Wisconsin schools and Kansas City fare well in financial requests to voters
Wisconsin will keep its elected treasurer and Kansas City, Missouri can continue collecting a 1% sales tax for capital improvements as a result of Tuesday’s elections.
More than 81% of Kansas City voters said "yes" to Question 1, which renewed the sales tax for 20 years.
“This vote reaffirms that the people of Kansas City understand what it takes to invest in our city's future and that we can't rely on anybody else aside from ourselves to take care of our stuff,” Mayor Sly James said in a tweet Wednesday.
The tax has been in place since 1983 and it raises about $70 million annually. A portion is devoted to neighborhood projects, another piece is earmarked for street improvements, and the remainder funds various infrastructure and building projects.
The city sought a 20-year renewal to line funding up with the 20-year, $800 million bond authorization approved by voters last year.
Wisconsin voters rejected a constitutional amendment that would have abolished the elected state treasurer post even though most of the office’s duties have been transferred to other areas of state government in recent years. More than 61% voted "no."
Supporters believed the post remains needed to serve as independent voice and some argued its duties should be expanded.
"We now need to move forward and give the powers laid out in the constitution back to the office of State Treasurer so we can guard our taxpayers' money from any and all fiscal abuse or corruption,” said a statement from a public coalition led by former state Treasurer Jon Voight, a Republican, to preserve the office.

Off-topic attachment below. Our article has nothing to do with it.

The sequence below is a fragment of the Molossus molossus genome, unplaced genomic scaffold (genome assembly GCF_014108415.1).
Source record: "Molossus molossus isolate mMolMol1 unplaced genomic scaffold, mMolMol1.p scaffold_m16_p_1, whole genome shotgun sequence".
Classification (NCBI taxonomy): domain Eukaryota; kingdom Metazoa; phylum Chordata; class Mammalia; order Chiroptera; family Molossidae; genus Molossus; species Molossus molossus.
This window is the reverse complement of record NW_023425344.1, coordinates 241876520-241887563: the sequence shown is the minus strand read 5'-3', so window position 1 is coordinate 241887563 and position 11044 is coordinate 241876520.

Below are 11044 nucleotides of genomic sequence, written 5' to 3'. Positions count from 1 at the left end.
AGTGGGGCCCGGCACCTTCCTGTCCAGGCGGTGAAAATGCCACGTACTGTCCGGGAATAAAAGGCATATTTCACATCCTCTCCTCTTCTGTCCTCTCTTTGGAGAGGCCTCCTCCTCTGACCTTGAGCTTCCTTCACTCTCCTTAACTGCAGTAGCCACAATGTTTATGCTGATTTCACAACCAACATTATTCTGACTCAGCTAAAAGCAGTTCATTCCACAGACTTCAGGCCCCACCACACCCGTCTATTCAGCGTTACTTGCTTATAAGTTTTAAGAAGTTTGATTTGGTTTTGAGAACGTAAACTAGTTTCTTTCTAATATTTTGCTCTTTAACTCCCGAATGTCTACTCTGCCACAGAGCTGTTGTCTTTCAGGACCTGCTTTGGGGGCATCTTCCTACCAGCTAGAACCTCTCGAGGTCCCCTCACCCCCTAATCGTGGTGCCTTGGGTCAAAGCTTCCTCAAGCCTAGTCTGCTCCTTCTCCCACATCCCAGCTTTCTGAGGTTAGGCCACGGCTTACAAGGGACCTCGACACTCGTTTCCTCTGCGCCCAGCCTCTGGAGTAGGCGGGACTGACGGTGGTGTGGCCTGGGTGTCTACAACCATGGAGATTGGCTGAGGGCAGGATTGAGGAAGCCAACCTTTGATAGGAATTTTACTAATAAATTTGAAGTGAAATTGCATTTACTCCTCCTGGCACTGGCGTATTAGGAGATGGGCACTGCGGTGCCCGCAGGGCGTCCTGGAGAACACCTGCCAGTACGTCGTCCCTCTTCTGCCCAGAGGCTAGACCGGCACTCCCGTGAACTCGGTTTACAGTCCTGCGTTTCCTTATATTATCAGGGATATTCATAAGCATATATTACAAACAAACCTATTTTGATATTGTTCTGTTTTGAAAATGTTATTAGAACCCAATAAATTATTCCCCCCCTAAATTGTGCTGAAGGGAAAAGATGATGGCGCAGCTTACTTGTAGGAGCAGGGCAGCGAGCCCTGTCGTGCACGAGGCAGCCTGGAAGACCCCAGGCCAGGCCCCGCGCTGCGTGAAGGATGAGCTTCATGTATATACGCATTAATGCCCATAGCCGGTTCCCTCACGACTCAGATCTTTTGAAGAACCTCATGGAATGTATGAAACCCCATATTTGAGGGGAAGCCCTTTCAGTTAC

Treasurer Matt Adamczyk, a Republican, backed eliminating the office. He argued it was no longer needed and could save money.
"We seemingly will have a state treasurer and it will be up to future legislatures to decide what the state treasurer will do,” he said of the results.
The office was established in 1839 and became a partisan statewide elective position in 1848 under that year's state constitution. The treasurer serves a four-year term. The treasurer once had sweeping cash management duties but most have been moved elsewhere in state government. The office’s two-year budget has shrunk from $4.4 million two decades ago to $227,000 in the current biennial budget.
One of the main remaining duties of the treasurer is to serve on Board of Commissioners of Public Lands which is the oldest state agency and provides stewardship of Trust Lands and investments to promote education, economic development, and the environment.
A majority of the 35 Wisconsin school districts that sought about $536 million worth of borrowing authority Tuesday were successful, including the largest ones.
Chippewa Falls Area District won approval for its $65 million borrowing request. D.C. Everest Area School District won approval for up to $60 million in bonding to finance a district-wide school building and construction program.
Both River Falls measures seeking a total of $48 million in debt authority passed. Plymouth School District won approval for $32 million of borrowing for various capital improvements to its high schools and several elementary schools.
--Gary Siegel contributed to this story.